What Happens When a Nursing Home Closes?
A nursing home closure can be traumatic for residents who are forced to move. While there may not be much that can be done to prevent a closure, residents do have some rights.
Moving into a nursing home can be a stressful experience on its own. If that nursing home closes, residents can experience symptoms that include depression, agitation, and withdrawn behavior, according to The Consumer Voice, a long-term care consumer advocacy group. Nursing homes may close voluntarily because the owners decide to close up shop or involuntarily if the state or federal government shutters the facility for care or safety issues.
When a nursing home is closing, it must provide notice to the state and any residents at least 60 days before the closure. The notice must include the following:
- The date of the closure and the reason for closing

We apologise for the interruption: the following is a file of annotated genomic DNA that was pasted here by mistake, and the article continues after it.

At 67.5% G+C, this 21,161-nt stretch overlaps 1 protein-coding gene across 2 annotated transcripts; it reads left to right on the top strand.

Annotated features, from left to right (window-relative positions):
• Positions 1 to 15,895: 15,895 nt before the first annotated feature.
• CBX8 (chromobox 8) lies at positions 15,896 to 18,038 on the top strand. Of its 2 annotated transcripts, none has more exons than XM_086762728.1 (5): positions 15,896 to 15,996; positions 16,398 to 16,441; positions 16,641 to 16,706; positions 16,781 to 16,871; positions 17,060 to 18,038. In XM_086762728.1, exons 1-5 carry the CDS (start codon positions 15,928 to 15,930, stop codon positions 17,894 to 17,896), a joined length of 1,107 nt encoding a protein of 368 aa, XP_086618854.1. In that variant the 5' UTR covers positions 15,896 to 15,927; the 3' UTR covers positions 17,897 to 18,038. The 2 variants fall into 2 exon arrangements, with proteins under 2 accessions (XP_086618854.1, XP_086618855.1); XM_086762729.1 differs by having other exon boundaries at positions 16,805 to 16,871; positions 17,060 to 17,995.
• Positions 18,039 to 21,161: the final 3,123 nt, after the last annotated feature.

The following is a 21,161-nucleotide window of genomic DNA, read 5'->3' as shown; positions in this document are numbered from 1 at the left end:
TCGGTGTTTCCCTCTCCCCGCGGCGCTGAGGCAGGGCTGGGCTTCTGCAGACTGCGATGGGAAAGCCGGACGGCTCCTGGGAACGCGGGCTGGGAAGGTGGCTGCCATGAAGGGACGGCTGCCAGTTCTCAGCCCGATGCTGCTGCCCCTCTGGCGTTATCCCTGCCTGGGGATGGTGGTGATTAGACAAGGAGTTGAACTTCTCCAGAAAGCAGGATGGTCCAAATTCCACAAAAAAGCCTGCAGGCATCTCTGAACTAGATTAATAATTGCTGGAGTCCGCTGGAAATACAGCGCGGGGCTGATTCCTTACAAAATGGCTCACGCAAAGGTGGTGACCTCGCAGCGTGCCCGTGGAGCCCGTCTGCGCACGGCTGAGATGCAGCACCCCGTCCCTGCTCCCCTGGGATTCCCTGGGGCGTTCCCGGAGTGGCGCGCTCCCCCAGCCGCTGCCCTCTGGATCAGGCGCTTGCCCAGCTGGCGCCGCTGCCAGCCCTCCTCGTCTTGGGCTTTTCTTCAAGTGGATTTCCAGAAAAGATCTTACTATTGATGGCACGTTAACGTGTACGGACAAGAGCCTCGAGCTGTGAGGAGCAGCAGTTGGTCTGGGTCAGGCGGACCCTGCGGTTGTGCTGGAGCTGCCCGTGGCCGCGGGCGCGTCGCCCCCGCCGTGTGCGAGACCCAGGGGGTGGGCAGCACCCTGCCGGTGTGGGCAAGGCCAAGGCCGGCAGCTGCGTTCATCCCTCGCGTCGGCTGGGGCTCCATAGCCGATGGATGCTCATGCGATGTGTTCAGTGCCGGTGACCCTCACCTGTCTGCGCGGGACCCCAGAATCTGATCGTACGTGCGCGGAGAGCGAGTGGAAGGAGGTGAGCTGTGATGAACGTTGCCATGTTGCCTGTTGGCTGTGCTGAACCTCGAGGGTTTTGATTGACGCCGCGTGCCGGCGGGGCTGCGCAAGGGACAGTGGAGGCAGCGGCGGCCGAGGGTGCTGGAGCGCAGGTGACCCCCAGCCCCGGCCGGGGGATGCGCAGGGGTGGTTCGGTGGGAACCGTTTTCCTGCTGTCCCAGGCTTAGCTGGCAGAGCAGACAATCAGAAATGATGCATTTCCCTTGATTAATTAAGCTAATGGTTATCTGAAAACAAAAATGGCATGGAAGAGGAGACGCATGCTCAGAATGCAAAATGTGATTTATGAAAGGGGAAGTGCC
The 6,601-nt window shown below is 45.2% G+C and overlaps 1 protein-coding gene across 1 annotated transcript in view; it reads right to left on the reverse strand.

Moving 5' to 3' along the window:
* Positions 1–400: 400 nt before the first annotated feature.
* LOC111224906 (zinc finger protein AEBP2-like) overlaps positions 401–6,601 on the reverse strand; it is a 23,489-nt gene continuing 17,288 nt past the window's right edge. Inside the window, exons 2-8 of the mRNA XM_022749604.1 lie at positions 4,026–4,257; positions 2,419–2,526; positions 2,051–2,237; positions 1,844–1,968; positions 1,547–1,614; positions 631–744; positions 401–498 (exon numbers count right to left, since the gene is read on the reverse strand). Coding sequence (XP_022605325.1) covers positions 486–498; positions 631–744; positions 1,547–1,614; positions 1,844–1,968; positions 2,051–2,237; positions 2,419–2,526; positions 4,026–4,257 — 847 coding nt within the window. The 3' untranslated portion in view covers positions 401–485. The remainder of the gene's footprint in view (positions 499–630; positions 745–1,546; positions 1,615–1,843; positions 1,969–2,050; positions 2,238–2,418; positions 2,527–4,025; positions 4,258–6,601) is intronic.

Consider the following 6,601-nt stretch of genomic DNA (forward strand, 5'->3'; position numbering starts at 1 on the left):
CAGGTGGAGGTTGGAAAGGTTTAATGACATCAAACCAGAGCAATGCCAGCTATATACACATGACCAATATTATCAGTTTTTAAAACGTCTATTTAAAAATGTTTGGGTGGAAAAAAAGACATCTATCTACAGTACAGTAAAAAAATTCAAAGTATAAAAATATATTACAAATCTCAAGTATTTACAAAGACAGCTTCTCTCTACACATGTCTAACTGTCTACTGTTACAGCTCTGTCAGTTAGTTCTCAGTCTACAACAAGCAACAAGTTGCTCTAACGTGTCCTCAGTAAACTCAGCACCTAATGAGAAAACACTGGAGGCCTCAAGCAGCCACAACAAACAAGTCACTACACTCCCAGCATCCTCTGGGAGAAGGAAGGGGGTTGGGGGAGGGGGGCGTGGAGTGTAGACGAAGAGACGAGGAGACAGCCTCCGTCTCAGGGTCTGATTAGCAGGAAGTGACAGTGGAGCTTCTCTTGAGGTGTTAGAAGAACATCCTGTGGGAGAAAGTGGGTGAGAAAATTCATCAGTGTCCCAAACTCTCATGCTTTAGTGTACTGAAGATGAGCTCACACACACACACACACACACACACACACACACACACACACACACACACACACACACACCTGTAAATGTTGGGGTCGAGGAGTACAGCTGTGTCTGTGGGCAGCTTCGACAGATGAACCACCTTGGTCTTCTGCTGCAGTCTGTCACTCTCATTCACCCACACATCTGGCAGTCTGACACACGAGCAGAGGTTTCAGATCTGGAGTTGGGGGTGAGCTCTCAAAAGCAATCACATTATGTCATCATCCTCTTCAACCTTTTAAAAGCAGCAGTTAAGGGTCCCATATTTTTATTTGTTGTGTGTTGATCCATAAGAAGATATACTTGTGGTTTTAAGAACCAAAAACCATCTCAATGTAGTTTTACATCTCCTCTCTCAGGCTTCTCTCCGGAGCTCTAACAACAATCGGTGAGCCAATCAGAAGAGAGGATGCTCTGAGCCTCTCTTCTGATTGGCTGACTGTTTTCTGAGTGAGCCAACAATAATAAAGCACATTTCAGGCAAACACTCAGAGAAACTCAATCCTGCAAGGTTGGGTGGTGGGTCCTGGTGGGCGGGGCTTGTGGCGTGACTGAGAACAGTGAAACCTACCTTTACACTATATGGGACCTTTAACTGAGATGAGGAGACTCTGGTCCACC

- Information on the plan to relocate the resident, including assurances that the nursing home will transfer residents to the most appropriate facility in terms of quality, services, and location, taking into consideration the needs, choice, and best interests of each resident
- Information about the resident's appeal rights
- The name and address of the state's long-term care ombudsman
In addition, the nursing home must provide information to the receiving facility, including the following:
- Contact information for the doctor responsible for the resident
- The resident's representative's information
- Information about any advance directives
- Any special instructions or precautions for ongoing care and any care plan goals
Once a nursing home announces it is closing, it cannot admit any new patients. The nursing home must also provide orientation to residents to ensure a safe and orderly transfer.
For more information from The Consumer Voice on what is required when a nursing home closes, click here. For the results of a study on reducing the negative impact of nursing home closures, click here.